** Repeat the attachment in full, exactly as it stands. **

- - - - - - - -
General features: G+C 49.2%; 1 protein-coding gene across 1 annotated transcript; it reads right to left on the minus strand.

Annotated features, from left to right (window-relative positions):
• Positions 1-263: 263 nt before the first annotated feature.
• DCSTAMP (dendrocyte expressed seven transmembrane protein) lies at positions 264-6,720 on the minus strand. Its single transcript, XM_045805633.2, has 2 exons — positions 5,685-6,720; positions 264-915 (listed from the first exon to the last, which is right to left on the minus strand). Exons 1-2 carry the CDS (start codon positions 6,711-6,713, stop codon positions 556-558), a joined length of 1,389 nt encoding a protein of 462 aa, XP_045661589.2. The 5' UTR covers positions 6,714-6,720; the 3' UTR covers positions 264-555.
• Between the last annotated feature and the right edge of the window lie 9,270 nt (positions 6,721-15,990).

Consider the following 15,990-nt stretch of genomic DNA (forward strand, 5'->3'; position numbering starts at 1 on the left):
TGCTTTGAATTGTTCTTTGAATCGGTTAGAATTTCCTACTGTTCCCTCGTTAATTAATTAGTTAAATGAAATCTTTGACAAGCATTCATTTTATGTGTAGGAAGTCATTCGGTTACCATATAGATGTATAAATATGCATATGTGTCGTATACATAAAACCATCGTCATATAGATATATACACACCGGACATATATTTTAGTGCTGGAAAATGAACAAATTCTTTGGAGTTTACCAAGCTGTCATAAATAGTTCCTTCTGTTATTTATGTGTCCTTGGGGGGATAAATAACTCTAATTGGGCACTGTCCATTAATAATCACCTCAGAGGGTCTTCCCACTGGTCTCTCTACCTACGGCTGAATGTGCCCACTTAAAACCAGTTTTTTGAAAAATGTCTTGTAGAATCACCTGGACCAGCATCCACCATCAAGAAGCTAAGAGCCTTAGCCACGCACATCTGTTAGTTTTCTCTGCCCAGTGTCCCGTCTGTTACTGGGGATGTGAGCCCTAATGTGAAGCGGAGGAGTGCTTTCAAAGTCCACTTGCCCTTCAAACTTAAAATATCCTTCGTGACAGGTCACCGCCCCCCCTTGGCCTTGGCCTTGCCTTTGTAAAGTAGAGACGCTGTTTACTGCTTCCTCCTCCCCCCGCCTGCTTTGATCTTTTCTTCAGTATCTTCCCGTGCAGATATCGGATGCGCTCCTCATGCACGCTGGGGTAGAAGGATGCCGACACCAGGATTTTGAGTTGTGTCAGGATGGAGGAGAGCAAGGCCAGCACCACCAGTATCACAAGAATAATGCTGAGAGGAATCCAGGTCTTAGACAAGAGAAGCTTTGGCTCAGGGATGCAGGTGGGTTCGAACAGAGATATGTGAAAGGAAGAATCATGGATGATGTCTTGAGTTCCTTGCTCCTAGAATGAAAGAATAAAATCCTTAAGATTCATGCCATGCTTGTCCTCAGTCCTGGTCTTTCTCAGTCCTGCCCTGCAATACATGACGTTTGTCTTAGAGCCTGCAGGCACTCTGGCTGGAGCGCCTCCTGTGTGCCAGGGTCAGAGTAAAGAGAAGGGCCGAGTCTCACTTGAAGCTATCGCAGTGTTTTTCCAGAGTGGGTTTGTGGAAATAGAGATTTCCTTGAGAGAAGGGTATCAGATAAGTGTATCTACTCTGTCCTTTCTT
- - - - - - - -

General features: G+C 49.2%; 1 protein-coding gene across 1 annotated transcript; it reads right to left on the minus strand.

Annotated features, from left to right (window-relative positions):
• Positions 1-263: 263 nt before the first annotated feature.
• DCSTAMP (dendrocyte expressed seven transmembrane protein) lies at positions 264-6,720 on the minus strand. Its single transcript, XM_045805633.2, has 2 exons — positions 5,685-6,720; positions 264-915 (listed from the first exon to the last, which is right to left on the minus strand). Exons 1-2 carry the CDS (start codon positions 6,711-6,713, stop codon positions 556-558), a joined length of 1,389 nt encoding a protein of 462 aa, XP_045661589.2. The 5' UTR covers positions 6,714-6,720; the 3' UTR covers positions 264-555.
• Between the last annotated feature and the right edge of the window lie 9,270 nt (positions 6,721-15,990).

Consider the following 15,990-nt stretch of genomic DNA (forward strand, 5'->3'; position numbering starts at 1 on the left):
TGCTTTGAATTGTTCTTTGAATCGGTTAGAATTTCCTACTGTTCCCTCGTTAATTAATTAGTTAAATGAAATCTTTGACAAGCATTCATTTTATGTGTAGGAAGTCATTCGGTTACCATATAGATGTATAAATATGCATATGTGTCGTATACATAAAACCATCGTCATATAGATATATACACACCGGACATATATTTTAGTGCTGGAAAATGAACAAATTCTTTGGAGTTTACCAAGCTGTCATAAATAGTTCCTTCTGTTATTTATGTGTCCTTGGGGGGATAAATAACTCTAATTGGGCACTGTCCATTAATAATCACCTCAGAGGGTCTTCCCACTGGTCTCTCTACCTACGGCTGAATGTGCCCACTTAAAACCAGTTTTTTGAAAAATGTCTTGTAGAATCACCTGGACCAGCATCCACCATCAAGAAGCTAAGAGCCTTAGCCACGCACATCTGTTAGTTTTCTCTGCCCAGTGTCCCGTCTGTTACTGGGGATGTGAGCCCTAATGTGAAGCGGAGGAGTGCTTTCAAAGTCCACTTGCCCTTCAAACTTAAAATATCCTTCGTGACAGGTCACCGCCCCCCCTTGGCCTTGGCCTTGCCTTTGTAAAGTAGAGACGCTGTTTACTGCTTCCTCCTCCCCCCGCCTGCTTTGATCTTTTCTTCAGTATCTTCCCGTGCAGATATCGGATGCGCTCCTCATGCACGCTGGGGTAGAAGGATGCCGACACCAGGATTTTGAGTTGTGTCAGGATGGAGGAGAGCAAGGCCAGCACCACCAGTATCACAAGAATAATGCTGAGAGGAATCCAGGTCTTAGACAAGAGAAGCTTTGGCTCAGGGATGCAGGTGGGTTCGAACAGAGATATGTGAAAGGAAGAATCATGGATGATGTCTTGAGTTCCTTGCTCCTAGAATGAAAGAATAAAATCCTTAAGATTCATGCCATGCTTGTCCTCAGTCCTGGTCTTTCTCAGTCCTGCCCTGCAATACATGACGTTTGTCTTAGAGCCTGCAGGCACTCTGGCTGGAGCGCCTCCTGTGTGCCAGGGTCAGAGTAAAGAGAAGGGCCGAGTCTCACTTGAAGCTATCGCAGTGTTTTTCCAGAGTGGGTTTGTGGAAATAGAGATTTCCTTGAGAGAAGGGTATCAGATAAGTGTATCTACTCTGTCCTTTCTT